At some point during the trek I realized there would probably be no "exit" path from the temple except the way we were coming. I felt tired thinking of having to walk all the way back again. I downed two bottles of water on the way, marching down the clunky stone steps while little lizards darted into cracks between them.

There was a bridge over the beautiful Kiyotaki stream with lanterns strung along the bank. Little closed shops had names that referred to autumn foliage. I've no doubt it's breathlessly beautiful here during autumn. It must bring in a lot of seasonal tourists. For now, in high summer, we trudged along in the sun alone.

After the bridge, the steps change direction from downhill to uphill. Once we finally made it to the top, the larger-than-life rōmon (tower gate) welcomed us through to Jingo-ji, another Shingon Buddhist temple founded by Kukai.

Here we admired the old architecture and prayed to the ancient-looking statues. At a cliff edge, a little one-woman shop sold tiny clay dishes that granted you a wish when you threw them into the valley below.
Making a wish at Jinjo-ji.

(A few of) the steps of Jingo-ji.

When it came time to take the stairs back to the river and up again, wasn't as tiring as I'd thought. The curry restaurant was waiting at the end of the journey, with a hot meal to replenish our strength. We finished eating just in time for the next bus. It bore us back to Kyoto as I fell asleep, just like on the train back to Nanao the next morning.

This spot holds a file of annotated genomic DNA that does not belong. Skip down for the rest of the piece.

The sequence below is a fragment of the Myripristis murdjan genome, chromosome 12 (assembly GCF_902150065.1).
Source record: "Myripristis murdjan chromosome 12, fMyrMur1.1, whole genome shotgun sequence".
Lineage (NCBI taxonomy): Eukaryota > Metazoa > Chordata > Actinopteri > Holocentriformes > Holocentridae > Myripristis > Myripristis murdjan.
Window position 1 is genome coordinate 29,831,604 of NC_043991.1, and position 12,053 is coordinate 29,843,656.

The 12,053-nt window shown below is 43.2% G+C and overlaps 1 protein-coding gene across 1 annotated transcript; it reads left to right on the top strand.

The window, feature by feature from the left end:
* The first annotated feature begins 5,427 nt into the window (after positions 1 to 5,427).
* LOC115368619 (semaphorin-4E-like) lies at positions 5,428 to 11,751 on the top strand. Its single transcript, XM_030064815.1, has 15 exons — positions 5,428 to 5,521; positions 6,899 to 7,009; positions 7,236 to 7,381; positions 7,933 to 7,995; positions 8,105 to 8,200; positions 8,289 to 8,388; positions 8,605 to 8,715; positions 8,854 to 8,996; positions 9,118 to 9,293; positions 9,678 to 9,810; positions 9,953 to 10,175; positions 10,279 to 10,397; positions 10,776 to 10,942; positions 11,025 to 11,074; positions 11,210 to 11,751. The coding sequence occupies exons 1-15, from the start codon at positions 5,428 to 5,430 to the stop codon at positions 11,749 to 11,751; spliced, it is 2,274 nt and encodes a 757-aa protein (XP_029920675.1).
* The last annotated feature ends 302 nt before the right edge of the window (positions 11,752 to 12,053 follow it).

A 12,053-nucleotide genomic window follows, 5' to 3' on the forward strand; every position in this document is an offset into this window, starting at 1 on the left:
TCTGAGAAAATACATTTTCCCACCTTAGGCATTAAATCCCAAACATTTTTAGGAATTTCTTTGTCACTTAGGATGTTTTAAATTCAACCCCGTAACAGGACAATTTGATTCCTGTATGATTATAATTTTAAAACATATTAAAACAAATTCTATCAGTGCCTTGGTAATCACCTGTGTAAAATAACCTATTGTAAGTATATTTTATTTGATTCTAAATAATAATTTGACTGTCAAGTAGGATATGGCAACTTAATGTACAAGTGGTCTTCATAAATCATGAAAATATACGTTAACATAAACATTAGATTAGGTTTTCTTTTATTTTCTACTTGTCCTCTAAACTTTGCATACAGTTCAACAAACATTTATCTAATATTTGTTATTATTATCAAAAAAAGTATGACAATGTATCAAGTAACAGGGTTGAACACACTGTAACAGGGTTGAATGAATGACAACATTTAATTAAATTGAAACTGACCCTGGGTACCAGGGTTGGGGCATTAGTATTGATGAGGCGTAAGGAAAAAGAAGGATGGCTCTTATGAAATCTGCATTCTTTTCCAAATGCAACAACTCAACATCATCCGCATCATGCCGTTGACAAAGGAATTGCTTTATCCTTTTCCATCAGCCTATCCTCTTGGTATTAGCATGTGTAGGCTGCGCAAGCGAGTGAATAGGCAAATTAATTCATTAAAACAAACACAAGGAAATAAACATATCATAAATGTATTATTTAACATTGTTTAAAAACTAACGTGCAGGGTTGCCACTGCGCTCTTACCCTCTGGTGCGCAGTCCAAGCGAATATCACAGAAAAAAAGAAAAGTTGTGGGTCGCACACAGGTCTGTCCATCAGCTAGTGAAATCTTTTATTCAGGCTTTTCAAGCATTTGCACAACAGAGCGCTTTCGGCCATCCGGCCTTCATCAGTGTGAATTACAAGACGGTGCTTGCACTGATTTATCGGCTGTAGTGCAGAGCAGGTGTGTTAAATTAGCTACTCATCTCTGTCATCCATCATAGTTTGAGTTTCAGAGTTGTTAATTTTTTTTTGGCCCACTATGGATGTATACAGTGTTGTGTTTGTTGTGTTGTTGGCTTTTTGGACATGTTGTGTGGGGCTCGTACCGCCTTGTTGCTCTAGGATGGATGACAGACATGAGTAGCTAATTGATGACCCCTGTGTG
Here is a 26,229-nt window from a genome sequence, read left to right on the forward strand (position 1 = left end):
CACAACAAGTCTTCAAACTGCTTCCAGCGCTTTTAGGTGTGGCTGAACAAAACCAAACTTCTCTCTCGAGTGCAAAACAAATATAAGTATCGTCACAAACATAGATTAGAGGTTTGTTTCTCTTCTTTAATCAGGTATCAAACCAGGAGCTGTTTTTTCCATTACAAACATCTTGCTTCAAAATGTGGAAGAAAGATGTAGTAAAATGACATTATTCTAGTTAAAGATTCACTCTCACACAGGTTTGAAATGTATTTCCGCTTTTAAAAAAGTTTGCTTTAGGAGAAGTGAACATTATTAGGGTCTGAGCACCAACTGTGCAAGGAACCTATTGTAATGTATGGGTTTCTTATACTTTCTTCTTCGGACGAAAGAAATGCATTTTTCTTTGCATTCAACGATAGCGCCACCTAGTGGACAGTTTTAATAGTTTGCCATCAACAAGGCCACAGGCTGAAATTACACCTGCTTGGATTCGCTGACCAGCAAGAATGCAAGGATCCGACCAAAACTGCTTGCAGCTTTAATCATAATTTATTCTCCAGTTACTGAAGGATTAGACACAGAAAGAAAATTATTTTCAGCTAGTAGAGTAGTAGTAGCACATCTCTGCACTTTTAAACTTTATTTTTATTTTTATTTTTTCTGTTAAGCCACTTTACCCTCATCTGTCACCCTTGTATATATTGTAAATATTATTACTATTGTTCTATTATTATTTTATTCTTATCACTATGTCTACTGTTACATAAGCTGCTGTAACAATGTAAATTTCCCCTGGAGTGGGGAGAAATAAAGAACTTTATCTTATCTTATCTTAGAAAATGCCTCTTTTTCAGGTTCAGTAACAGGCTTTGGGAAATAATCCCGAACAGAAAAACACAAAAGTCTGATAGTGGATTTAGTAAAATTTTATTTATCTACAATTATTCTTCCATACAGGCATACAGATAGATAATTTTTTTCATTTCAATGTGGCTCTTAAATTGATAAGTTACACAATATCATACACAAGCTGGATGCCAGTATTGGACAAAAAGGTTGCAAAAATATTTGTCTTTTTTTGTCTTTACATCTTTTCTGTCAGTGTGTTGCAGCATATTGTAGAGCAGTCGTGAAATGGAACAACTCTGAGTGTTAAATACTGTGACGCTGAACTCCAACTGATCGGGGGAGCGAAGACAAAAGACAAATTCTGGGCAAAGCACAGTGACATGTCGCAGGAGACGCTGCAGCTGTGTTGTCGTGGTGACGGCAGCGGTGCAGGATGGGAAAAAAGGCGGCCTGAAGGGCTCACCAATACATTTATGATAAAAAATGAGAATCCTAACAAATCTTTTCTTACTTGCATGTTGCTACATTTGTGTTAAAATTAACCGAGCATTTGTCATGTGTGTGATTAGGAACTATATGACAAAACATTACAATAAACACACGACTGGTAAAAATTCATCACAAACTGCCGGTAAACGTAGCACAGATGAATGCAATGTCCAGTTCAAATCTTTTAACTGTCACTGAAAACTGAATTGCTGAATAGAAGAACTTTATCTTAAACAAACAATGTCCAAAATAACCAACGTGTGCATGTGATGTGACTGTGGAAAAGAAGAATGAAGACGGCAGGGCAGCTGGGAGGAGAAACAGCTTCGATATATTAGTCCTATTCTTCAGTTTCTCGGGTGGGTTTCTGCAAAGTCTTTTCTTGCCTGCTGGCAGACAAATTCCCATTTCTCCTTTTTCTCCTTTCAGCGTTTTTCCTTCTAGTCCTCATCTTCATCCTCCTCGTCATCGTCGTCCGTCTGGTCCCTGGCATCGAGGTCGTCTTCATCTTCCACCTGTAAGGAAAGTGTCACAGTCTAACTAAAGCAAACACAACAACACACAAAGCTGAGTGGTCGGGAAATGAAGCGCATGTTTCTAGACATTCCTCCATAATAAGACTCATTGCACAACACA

Aug 25, 2014


The thousands of red torii gates at Fushimi Inari-Taisha. I've wanted to come here ever since seeing these gates in the movie Memoirs of a Geisha. They led all the way up Inari Mountain and back again, some dating from the late 1880s.

One of the hundreds of shrines in the Fushimi Inari-Taisha complex we passed on the way up Inari Mountain. It was unique to see real rice lining the entrance, instead of the symbolic folded white paper hangings.

In Kyoto's Gion district, it's near impossible to spot a geisha. They are out of sight and kept that way. The woman above is a maiko, an apprentic geisha. In a show where masters performed traditional Japanese arts (from tea ceremony to Heian Era comedies), the maiko danced to the song of the four seasons (did you know Japan has four seasons? It's citizens will be proud to tell you so).

Kiyomizu-dera, a temple dating back to 798 with its current buildings constructed in 1633 (that's Shakespeare's lifetime, guys, and it's still standing). People are using their umbrellas to shelter them from the intense sunlight on this 38ºC day. It was so hot I actually had salt dry on my face from all the sweat! The name kiyomizu means "pure water" after the three-streamed waterfall inside the temple complex. No swimming in the holy water allowed, though.